Tuesday, January 21, 2014

When I Was "Little Susie"

While I was writing about the Everly Brothers the other day, I recalled an event that happened when I was 18 years old. It won't do any good to tell you about it unless you remember this portion of the lyrics to the Everly Brothers' song, "Wake Up Little Susie":

"Wake up little Susie, wake up
Wake up little susie, wake up
We both fell sound asleep
Wake up little Susie and weep
The movie's over, it's four o'clock
And we're in trouble deep"

It was the spring of 1961, three months after I'd broken up with a man I'd end up marrying later that same year. At the law office where I'd worked since the previous spring, we had a new girl, Jude, who became a good friend. Jude was determined I would not sit around and mope after the breakup. She'd gone to a different high school than I did and immediately set about introducing me to a few boys she knew from school. They were nice boys, and I enjoyed meeting them and spending time with them. Most of them were a little on the country side compared to my own classmates, not that that was a problem. Except for Sidney.

Sidney was a greaser. He was Danny Zuko from Grease and Fonzie from Happy Days long before I ever heard of those characters. He wore the jeans, the black leather jacket and the motorcycle boots, and he slicked his hair back in the same ducktail hairstyle. There were no gangs in our East Texas town; the only other person I ever saw there who dressed like Sidney was a recent transplant from the Bronx.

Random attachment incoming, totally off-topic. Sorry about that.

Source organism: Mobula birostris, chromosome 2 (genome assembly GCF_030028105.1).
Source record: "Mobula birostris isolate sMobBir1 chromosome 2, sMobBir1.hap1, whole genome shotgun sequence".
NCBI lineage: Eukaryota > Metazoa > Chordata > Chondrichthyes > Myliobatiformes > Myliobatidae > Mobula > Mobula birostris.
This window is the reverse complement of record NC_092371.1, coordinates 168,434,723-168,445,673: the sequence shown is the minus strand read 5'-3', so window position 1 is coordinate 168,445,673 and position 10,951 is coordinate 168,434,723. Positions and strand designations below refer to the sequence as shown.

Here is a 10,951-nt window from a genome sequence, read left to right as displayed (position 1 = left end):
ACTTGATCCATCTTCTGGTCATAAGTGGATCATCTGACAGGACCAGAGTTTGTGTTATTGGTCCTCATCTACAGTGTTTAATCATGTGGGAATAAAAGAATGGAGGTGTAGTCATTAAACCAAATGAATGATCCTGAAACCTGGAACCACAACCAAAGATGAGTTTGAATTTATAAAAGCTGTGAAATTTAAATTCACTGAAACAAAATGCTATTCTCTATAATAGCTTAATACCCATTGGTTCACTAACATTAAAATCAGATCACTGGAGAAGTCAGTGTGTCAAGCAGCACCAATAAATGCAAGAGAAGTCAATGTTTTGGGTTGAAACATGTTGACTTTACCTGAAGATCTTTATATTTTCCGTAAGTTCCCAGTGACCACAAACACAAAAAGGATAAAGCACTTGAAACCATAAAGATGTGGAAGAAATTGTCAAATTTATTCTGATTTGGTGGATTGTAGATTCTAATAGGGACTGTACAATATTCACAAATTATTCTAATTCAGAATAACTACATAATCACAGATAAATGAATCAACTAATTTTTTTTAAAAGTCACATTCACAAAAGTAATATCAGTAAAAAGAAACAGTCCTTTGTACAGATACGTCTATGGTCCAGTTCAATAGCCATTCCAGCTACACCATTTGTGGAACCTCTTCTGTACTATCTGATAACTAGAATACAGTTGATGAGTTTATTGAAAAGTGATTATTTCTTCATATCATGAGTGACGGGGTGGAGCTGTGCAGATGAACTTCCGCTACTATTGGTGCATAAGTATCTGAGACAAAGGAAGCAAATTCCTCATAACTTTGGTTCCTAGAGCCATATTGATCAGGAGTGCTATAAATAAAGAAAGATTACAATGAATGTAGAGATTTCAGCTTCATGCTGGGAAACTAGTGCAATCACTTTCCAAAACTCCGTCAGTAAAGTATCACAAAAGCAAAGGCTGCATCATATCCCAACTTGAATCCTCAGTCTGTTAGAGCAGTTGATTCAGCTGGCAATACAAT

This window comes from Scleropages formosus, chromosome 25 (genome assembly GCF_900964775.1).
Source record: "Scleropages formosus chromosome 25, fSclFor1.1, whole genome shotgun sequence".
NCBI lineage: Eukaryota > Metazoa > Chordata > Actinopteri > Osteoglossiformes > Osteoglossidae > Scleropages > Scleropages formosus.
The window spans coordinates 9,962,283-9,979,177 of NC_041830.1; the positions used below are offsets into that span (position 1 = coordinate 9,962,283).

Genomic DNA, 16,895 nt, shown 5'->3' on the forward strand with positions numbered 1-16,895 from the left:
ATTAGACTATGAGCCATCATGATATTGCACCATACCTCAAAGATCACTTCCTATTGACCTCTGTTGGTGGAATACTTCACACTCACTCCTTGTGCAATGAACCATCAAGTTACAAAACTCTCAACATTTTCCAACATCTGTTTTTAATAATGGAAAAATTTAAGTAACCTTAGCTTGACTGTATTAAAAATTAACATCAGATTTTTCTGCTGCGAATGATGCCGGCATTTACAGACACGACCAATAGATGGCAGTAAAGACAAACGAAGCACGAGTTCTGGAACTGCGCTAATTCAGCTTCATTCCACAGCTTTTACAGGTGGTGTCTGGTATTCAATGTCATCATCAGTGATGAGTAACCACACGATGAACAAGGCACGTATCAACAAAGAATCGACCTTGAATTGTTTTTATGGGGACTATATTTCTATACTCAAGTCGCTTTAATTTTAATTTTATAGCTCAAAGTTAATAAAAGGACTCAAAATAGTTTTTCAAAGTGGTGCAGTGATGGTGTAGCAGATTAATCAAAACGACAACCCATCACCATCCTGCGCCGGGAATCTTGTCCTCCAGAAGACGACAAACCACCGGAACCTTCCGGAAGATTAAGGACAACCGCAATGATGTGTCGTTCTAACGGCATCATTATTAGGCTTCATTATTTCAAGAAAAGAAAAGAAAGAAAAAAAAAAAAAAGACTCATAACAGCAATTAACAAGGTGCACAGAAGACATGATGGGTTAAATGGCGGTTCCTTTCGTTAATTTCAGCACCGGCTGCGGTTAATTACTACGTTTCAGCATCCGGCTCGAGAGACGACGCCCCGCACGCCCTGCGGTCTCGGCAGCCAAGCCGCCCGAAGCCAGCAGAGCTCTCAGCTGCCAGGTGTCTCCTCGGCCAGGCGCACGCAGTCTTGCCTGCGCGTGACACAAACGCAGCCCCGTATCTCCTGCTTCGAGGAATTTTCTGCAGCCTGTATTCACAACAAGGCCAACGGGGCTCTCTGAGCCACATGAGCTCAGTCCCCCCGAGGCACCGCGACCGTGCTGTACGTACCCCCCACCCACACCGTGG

Jude assured me that Sidney was a nice guy in spite of his cool, tough guy image, and when he asked me to go with him to the drive-in movie one night, I agreed. Jude was right: Sidney was nice. He had good manners. He opened the car door for me, offered popcorn and a soft drink from the concession stand, and, when the movie started, he stayed on his side of the car.

I don't remember what movie was playing, but it wasn't interesting enough to keep me awake. I didn't get enough sleep in those days and had a habit of falling asleep as soon as I relaxed in a semi-dark place. Sidney must have had the same issues.

The next thing I knew, he was waking me up. It was two o'clock in the morning. We were the only car in the parking lot, and the only lights we could see came from the moon and the stars. I knew my mother would be angry and doubted seriously that she would believe my true story about what had happened. Sidney apologized and said he'd have me home in five minutes.

But his car wouldn't start. The battery was dead, and there was no one around to jump us off. I could have walked to my house--we could see the movie screen from our front yard--but I wasn't about to take a walk at that time of night. So, Sidney took off walking while I sat in his car alone in the drive-in parking lot. I don't know where he went, the hospital across the highway maybe, but he walked somewhere to make a phone call. He called his mother.